Soil and sediments scientists have long understood the importance of particle size distribution to their field. Practically every aspect of soil water flow, carbon and nitrogen content, acidity, aeration, and nutrient availability is related to particle size.
Various approaches have been developed to classify samples into formats useful for categorizing samples and predicting behavior. Some soil scientists classify soil particles into sand, silt and clay, and the relative quantities are used to define the texture of a sample. Sizes of soil separates according to the U.S. Department of Agriculture (USDA) classification system are as follows:
Figure 1. USDA soil classification system
Analysis and classification of the sample can be used to create a texture triangle as shown below:
Figure 2. Soil texture triangle, showing the 12 major textural classes, and particle size scales as defined by the USDA.
Soil fractions give specific characteristics to the soil. Clay improves the nutrient holding capacity, increases water retention, soil stability, but is sometimes difficult to till. Soils high in sand characteristically have good drainage, aeration, and are relatively easy to till. Soils high in silt will be intermediate.
Another approach to classifying soil and sediment samples uses the Phi scale – see below:
Figure 3. The Phi Scale is a sediment particle size scale, defined as a logarithmic transformation of the geometric Udden-Wentworth grain size scale.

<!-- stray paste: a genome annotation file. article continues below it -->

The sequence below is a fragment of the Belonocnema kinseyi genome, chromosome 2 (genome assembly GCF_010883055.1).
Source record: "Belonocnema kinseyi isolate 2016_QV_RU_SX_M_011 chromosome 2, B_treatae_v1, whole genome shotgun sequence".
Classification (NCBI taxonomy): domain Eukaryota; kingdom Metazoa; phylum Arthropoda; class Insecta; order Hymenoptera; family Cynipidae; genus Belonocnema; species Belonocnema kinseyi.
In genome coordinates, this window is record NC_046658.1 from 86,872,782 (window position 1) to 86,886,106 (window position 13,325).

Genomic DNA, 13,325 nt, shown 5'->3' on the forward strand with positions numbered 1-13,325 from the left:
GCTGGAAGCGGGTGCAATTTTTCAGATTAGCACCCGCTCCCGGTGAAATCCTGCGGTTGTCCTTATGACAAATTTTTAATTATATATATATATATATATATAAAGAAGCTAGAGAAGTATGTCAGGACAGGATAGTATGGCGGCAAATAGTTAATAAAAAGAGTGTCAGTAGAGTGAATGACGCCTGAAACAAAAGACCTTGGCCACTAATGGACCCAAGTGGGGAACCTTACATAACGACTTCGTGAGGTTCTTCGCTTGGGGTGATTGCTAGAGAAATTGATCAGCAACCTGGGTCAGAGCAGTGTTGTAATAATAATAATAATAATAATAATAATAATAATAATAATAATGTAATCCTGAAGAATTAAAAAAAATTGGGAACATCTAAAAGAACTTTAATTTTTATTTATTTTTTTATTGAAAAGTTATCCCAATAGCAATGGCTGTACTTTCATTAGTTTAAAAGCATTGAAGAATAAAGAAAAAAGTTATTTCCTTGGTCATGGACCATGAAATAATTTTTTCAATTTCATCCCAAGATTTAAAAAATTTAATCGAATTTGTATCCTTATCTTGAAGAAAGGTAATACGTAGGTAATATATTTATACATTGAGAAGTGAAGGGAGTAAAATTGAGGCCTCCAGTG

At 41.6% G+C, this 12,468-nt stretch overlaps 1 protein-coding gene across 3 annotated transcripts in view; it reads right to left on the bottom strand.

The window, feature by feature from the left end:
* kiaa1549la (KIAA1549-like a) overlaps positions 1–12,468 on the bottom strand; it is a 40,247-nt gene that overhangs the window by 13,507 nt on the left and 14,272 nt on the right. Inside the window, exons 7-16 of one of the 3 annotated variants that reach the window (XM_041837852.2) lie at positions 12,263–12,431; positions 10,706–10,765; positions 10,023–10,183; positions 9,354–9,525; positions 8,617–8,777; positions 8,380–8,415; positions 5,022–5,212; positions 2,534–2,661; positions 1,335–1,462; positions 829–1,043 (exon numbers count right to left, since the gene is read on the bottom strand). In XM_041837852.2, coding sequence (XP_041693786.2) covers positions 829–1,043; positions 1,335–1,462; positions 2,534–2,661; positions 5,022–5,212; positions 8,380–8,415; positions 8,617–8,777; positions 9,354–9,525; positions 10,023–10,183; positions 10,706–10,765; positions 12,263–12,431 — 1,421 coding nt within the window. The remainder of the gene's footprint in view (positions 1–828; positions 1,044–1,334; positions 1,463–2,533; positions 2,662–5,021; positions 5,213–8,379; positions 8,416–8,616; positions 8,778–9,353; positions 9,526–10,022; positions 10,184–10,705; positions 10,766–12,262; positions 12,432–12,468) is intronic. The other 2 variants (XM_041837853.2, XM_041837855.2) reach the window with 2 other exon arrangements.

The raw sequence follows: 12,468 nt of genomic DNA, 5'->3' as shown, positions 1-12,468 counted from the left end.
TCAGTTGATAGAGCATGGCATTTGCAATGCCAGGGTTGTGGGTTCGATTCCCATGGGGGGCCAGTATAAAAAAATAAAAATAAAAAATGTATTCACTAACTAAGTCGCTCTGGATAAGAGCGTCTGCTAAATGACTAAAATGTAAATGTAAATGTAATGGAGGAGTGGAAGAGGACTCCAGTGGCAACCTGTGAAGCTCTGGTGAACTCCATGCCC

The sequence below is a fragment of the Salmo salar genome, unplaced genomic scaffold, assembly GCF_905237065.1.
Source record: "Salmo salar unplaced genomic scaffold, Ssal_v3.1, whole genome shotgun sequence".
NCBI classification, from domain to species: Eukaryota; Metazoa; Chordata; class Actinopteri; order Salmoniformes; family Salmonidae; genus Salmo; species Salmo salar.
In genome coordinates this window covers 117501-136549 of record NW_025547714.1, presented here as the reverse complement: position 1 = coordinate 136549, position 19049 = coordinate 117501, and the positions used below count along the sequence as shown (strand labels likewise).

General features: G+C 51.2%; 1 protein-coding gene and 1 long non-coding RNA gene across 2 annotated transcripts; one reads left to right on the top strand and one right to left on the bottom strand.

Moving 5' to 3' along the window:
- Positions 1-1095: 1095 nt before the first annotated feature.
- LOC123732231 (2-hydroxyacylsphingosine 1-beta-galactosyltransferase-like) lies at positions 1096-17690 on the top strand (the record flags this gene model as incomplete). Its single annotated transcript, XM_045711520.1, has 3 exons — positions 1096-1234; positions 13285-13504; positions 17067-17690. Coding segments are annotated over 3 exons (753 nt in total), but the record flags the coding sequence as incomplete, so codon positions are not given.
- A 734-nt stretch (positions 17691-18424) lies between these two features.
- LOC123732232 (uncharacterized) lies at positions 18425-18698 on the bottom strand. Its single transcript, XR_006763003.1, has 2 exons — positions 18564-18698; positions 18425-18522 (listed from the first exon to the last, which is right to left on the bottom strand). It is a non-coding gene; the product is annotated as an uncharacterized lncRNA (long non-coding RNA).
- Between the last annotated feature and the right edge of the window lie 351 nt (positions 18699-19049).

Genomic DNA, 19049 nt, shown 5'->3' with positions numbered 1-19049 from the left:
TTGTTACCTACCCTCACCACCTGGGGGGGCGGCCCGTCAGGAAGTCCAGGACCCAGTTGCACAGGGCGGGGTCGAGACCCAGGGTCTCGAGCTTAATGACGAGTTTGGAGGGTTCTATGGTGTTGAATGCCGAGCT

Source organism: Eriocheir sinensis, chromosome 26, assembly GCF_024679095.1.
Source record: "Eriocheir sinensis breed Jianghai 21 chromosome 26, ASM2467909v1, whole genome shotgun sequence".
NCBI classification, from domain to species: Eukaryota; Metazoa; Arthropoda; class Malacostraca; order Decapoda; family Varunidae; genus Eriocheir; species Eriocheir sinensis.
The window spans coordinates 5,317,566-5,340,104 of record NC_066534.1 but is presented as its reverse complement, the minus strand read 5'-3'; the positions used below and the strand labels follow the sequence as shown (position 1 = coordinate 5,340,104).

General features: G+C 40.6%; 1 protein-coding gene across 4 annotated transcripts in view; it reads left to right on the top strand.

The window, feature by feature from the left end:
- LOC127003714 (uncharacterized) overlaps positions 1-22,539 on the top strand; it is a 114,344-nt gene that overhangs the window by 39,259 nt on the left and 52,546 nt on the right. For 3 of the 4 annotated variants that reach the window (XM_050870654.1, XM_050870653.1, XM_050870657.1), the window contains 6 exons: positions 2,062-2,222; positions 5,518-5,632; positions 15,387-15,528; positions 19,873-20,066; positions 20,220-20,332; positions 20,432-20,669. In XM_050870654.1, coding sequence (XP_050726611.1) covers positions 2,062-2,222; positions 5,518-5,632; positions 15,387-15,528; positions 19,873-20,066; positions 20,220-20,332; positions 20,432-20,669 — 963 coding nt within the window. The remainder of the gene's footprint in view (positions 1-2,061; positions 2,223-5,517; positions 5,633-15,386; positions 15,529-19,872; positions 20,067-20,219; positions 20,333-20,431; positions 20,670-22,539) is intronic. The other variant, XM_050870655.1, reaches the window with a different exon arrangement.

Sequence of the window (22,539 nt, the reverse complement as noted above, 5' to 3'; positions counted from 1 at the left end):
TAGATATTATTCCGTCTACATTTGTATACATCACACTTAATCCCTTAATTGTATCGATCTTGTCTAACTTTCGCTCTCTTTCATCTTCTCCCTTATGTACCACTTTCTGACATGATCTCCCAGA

Particle size information of sediments can also be used in conjunction with current velocity data to predict whether the sample is more likely to deposit in the river bed or be transported downstream. The Hjulström diagram shown below is used for this kind of prediction.
Figure 4. Hjulström diagram
Historically, soil measurements are tediously done through sieving and rototap (not useful for clay size fractions), gravimetric analysis, or pipetting methods. These options are time-consuming and unfit for bulk soil analysis. For these reasons, research institutes use laser diffraction, an automated particle size analyzer based on calibration with USDA to measure a range of soil and sediment applications. The LA-960V2 Particle Size Analyzer is uniquely qualified for soil and sediment samples since the dynamic range of 0.01 – 5,000 micron - broadest of any system available.
Figure 5. LA-960V2 phi scale graph transformation from laser diffraction particle size analysis
View Webinar from Dr. Scott Werts, an Associate Professor of Geology at Winthrop University shares his research focusing on utilizing various aspects of soil chemistry and particle size to investigate long-term carbon sequestration in soils, heating in soils from surface fires, and geomorphology and stable isotope composition of peat cores for paleoclimate studies:
View Webinar from Expert speaker Dr. Andy Ward discusses the critical role particle size analysis plays in the characterization of soils and sediments. An Adjunct Professor at Washington State University and former Senior Scientist at the Pacific Northwest National Laboratory, Dr. Ward is currently a Consultant Geohydrologist with the Caribbean Institute of Meterology and Hydrology:
Importance of Particle Size Analysis for Soils and Sediments
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